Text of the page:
15 Science-Backed Memory Tips Infographic
The World Memory Champions can memorize 4,140 random binary digits in just a half an hour. But what about the regular person? There are ways to improve your memory that anyone can do - it just takes some practice. Follow these 15 science-backed memory skills to help you supercharge your mind and learn like a champion.
1. Turn Words Into Pictures
Our brains encode visual memories differently than words, making it easier and quicker to remember visuals. Associate words with pictures to help remember them.
2. Recall Just Before You Forget
We forget up to 80% of information in the first few days. Revisit it the day after learning and frequently after that for the best retention.
Keep your attention on the goal at hand. You make three times as many mistakes when multitasking.
4. Learn How You Learn
You might be a visual, tactile, auditory, or kinesthetic learner. School tests scores have risen 50% when students are taught to their strengths.
5. Combine Your Senses
Use a combination of visual, auditory, kinetic, and tactile techniques when learning something to increase memory 10% compared to learning something with just one sense.
6. Make An Emotional Connection
Produce stronger memories by creating an emotional connection to the topic. You can remember up to twice as much information this way.
7. Use Flashcards
Use flashcards to work your active memory recall. They can strengthen memory by 50% according to a study from Washington University in St. Louis.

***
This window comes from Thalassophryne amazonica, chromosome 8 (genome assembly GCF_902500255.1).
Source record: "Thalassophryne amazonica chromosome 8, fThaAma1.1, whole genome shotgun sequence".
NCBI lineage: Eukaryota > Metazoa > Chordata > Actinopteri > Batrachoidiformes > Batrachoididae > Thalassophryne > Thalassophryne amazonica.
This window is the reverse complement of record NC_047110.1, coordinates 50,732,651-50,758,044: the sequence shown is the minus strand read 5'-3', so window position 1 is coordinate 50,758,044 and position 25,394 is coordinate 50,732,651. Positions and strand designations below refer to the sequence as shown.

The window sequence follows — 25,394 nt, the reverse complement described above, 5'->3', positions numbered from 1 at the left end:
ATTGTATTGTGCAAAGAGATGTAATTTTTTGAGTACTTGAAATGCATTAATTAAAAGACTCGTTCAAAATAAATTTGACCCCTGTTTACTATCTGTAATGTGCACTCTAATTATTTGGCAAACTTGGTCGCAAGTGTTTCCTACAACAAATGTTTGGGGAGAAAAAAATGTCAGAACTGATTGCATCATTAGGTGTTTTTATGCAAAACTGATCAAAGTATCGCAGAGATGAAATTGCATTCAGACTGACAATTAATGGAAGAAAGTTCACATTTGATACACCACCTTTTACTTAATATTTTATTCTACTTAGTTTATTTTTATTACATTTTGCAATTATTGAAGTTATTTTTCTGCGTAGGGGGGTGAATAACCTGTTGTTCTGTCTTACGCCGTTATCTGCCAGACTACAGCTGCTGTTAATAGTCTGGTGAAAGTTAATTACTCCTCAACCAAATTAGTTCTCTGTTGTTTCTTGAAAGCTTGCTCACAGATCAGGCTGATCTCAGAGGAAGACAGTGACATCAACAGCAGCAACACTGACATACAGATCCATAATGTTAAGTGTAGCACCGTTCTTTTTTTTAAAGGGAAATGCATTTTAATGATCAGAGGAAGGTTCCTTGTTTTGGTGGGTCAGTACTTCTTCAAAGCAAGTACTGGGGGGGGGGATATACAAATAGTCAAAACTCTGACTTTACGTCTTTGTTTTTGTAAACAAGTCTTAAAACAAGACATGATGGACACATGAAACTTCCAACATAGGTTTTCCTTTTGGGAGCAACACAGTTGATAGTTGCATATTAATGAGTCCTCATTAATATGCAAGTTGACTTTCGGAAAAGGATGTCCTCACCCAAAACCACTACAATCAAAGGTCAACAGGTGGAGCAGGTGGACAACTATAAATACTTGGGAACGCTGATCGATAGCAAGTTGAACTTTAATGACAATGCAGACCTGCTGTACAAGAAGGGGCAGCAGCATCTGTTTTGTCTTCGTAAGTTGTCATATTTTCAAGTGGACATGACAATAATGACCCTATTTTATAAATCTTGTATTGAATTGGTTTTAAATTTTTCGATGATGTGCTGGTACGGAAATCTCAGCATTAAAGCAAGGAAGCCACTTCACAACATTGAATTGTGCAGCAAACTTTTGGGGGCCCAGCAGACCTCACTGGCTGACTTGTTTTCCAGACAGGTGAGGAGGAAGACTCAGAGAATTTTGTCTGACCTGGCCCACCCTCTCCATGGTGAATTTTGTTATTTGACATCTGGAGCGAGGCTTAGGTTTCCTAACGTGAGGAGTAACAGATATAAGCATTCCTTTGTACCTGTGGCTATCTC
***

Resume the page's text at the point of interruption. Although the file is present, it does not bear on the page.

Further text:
8. Write It Down
Write meeting notes with pen and paper. You will remember more than typing with laptop.
9. Repeat Verbally, Repeat Verbally
Repeat a list aloud to trick your brain into remembering something. This helps combine brain functions to make the memory stronger.
10. Smell Your Memories
Associate smells to help trigger your brain’s memory of that association. Your amygdala (smell function) is directly connected to the hippocampus (memory function) in your brain.
11. Associate Ideas
Remember things by attaching ideas to them. You are more likely to remember that Dave is a baker than if his last name is Baker.
12. Use a Rhyme All the Time
Think of a rhyme to remember something. It acts as a shortcut to recalling information in your brain.
13. Take a Break
Take a ten minute break to help you retain 20% more information than if you didn’t take a break according to psychologists at University of Edinburgh.
14. Chunk Information
Most people can remember about seven chunks of information in their short term memory. One of the most common examples is a phone number.
15. Memory Palace
Create a room in your mind and imagine putting representations of the information into that room so you can “revisit” them later. This helps link information to your spatial memory.